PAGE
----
Jiménez de Cisneros: On the Threshold of Spain's Golden Age

By Erika Rummel | Go to book overview

3 Crusader, Missionary, and
Guardian of the Faith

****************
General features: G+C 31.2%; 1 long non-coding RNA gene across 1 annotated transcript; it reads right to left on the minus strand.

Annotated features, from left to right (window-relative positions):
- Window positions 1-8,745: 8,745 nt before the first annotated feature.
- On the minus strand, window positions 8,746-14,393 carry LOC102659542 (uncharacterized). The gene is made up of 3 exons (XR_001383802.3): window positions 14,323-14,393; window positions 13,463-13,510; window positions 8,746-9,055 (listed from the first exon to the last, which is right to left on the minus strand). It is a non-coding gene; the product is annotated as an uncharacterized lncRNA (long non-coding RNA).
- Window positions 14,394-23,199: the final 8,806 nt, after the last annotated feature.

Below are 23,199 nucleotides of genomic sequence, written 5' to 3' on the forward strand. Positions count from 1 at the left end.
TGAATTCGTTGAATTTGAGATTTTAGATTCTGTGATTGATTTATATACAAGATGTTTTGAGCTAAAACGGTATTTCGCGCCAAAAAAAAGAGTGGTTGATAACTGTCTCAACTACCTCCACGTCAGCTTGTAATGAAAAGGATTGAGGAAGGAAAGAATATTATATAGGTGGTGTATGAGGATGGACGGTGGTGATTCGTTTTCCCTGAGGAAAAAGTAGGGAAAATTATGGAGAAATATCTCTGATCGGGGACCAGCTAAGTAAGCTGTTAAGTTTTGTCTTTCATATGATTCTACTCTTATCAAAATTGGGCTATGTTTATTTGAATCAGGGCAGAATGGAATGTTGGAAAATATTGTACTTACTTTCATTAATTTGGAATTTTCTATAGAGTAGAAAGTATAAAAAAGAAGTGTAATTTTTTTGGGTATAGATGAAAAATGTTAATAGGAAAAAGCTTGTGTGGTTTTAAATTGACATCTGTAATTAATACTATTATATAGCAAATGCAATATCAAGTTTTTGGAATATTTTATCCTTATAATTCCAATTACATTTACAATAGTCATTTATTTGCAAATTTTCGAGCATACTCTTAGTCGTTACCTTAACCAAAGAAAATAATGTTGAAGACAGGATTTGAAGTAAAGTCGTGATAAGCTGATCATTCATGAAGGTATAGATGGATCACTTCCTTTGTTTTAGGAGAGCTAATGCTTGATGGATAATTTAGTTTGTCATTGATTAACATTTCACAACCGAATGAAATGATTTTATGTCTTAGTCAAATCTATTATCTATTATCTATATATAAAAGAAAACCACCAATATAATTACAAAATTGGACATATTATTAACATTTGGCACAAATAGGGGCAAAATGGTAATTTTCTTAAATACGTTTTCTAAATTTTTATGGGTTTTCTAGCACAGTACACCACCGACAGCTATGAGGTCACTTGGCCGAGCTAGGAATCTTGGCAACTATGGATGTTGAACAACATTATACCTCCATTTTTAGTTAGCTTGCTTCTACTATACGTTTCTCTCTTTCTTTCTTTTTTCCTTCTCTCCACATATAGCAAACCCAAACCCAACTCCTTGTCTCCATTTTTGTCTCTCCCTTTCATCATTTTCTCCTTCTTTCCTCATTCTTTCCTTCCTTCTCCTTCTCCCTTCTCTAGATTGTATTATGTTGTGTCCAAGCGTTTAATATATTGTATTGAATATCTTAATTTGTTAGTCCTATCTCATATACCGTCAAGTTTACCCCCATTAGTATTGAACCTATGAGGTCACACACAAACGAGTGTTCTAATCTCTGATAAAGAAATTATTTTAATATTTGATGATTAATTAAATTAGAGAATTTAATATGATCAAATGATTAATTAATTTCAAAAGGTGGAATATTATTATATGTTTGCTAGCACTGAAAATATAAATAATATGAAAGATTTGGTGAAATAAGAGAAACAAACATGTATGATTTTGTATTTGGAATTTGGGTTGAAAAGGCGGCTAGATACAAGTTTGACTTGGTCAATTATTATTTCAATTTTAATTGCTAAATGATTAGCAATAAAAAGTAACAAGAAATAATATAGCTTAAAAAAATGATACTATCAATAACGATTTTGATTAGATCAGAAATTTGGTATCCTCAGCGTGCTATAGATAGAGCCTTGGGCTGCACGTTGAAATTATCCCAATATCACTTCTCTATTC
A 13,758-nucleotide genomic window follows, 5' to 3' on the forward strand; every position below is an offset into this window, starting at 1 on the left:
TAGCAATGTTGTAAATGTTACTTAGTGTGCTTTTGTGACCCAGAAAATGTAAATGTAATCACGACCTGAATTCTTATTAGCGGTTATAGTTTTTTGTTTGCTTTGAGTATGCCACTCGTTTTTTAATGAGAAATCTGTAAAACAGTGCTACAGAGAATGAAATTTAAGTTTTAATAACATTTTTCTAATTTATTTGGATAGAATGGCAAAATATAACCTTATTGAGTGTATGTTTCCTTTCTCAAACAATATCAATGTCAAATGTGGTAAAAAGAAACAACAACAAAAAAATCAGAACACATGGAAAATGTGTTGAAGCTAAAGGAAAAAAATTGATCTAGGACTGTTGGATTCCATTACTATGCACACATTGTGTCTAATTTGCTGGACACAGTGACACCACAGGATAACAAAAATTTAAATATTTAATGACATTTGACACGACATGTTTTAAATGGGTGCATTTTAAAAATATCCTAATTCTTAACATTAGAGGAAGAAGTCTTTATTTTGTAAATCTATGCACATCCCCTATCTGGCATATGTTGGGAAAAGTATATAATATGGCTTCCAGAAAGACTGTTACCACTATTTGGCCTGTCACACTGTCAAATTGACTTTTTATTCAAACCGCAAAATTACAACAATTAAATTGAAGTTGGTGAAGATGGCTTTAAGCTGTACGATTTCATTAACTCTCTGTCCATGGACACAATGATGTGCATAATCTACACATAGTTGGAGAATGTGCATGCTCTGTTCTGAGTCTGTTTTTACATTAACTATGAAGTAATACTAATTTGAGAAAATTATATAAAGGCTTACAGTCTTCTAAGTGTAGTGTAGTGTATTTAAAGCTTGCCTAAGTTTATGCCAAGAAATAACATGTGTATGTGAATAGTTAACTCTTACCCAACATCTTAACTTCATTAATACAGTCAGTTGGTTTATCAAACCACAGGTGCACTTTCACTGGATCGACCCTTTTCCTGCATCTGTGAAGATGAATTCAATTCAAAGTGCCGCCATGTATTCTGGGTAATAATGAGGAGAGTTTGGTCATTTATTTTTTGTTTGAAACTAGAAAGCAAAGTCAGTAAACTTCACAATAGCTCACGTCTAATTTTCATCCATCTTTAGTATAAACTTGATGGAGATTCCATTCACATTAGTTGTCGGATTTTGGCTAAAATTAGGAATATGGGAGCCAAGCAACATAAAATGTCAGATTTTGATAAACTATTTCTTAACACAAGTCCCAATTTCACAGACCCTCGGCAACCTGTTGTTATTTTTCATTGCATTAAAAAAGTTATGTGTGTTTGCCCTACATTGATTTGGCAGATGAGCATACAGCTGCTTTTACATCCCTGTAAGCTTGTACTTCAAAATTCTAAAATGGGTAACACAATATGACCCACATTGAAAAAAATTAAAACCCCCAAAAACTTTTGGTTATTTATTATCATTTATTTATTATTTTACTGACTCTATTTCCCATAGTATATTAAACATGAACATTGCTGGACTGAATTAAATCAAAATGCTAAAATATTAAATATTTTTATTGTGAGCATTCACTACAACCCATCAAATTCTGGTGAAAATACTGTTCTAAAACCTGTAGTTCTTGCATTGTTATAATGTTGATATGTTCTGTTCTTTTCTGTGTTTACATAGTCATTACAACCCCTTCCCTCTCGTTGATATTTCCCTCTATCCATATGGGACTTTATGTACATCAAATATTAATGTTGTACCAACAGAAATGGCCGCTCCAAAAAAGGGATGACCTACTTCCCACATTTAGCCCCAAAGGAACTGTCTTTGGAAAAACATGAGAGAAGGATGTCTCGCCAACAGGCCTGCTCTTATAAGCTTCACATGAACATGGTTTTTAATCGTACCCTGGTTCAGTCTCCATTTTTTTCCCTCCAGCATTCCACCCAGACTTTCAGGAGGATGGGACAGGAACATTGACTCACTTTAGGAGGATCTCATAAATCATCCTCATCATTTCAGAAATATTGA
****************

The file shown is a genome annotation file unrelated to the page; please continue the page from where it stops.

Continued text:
In 1507 Cisneros was made Inquisitor General of Castile and acted as Inquisitor General of Aragon until 1513, when the Bishop of Tortosa, Luis Mercader, assumed the office (Pérez, Cisneros, 84). Cisneros’ predecessor, Diego de Deza, had opposed the appointment. His letter on the subject addressed to Ferdinand was full of dire warnings: “Your Highness knows full well that this appointment would be an offense against God and mean the destruction of the Inquisition” (García Oro, Cisneros, 1:180). Others, by contrast, saw Cisneros as the only man capable of restoring order to a corrupt institution. Deza had resigned under a cloud. He cited old age and poor health, but other reasons had entered on his decision. He had made the political error of supporting Philip the Handsome against Ferdinand (see below, chapter 5) and his office had been compromised by the discreditable conduct of his lieutenants. The most infamous of his officials was Diego Rodríguez Lucero, who had been appointed Inquisitor of Cordoba in 1499. He instituted a reign of terror, practising fraud and extortion. Pietro Martire reported that he fabricated evidence and treated the accused with unwarranted cruelty. Lucero (nicknamed “Tenebrero”) had brought trumped-up charges against young converso women. Although they had led, according to the testimony of their neighbours, a closely guarded life in their parents’ home, they were accused of such unlikely activities as preaching Judaism and engaging in bacchanalia. Martire expressed surprise that anyone could have believed such “fairy tales or rather such infernal tales” (Ep. 385). According to another contemporary chronicler, Lucero’s motive was greed and ambition. “To gain credit as a zealous minister of faith and to gain higher dignities, he began to treat the accused prisoners with extreme severity, forcing them to reveal the names of their accomplices, which resulted in denunciations against so great a number of people, both converses and Old Christians, that

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